British Columbia's ministry of children and family development is moving to tighten rules on how it hires consultants, following inquiries about a child rights adviser who was appointed without using competitive process. In the late summer of 2006, the ministry hand picked Brent Parfitt, a child rights adviser known to its deputy minister, using a secondment agreement. Unlike most secondees drafted from their employers, the ministry arranged for Mr. Parfitt to bill like a contractor, paying him $275 an hour, a rate that over a full work year would have earned him more than the highest paid bureaucrat in the public service.
That unusual deal - which saw Mr. Parfitt seconded from his own one-person consulting company to work for the ministry - earned the former deputy ombudsman and senior government lawyer $176,170.67 from the late summer of 2006 through to April, 2008 for part-time work, according to documents obtained through a freedom of information request.
By seconding Mr. Parfitt, the government didn't need to put that work out to tender, the standard process for contracts valued at $25,000 or more unless only one contractor is qualified for the job.
New Democrat critic Maurine Karagianis has called that arrangement "completely outrageous," adding, "this is not the way government is supposed to operate."
But ministry communications director Kelly Gleeson said the government wasn't avoiding the procurement process. Instead, Mr. Gleeson said Mr. Parfitt was seconded because he "directly reported to the DM" so a contract "would not have been appropriate."
The ministry has contended that the agreement "conformed to government's core policy."
But following inquiries about Mr. Parfitt's secondment agreement, Children and Family Development Minister Mary Polak has decided any adviser retained in future for similar work will either be hired as an employee or through a standard contracting process.
That change would eliminate the possibility of being seconded, and then paid as a contractor, as was the case with Mr. Parfitt. Minister Polak also said there will be a clear separation in pay between legal and policy work, a distinction it did not make in Mr. Parfitt's agreement.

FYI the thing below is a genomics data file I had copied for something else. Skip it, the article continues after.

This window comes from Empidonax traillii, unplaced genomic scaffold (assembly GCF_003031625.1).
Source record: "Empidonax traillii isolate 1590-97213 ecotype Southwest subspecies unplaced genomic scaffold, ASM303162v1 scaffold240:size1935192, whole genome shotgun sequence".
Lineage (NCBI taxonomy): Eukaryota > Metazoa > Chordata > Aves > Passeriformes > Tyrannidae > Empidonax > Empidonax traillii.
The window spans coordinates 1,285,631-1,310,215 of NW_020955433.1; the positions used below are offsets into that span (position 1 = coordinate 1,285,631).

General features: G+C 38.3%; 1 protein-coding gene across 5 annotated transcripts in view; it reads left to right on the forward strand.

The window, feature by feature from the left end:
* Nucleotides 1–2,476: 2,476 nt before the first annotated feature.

"While the agreement meets all government contracting and policy standards - on reflection, we believe in the future that we can go beyond those standards to ensure greater clarity and transparency," she explained.
Unlike most secondees, Mr. Parfitt didn't receive a salary, instead submitting detailed billings to the deputy at $275 an hour - a rate he was given because he was classified as an "ad hoc legal counsel."
But Mr. Parfitt, who was called to the bar in 1972, said, "I should make it clear I was hired as a consultant and not a lawyer to the ministry because there's a huge distinction."
Despite that distinction, though, Mr. Gleeson said Mr. Parfitt was entitled to that classification and its associated rate because of his "legal background and senior level of expertise."
And that rate - which Mr. Parfitt wasn't involved in setting - applied "regardless of whether he was giving legal advice, doing policy development or a combination of the two."
Meanwhile, Mr. Parfitt said such pay "always humbles me" But, by the same token, that's the going rate."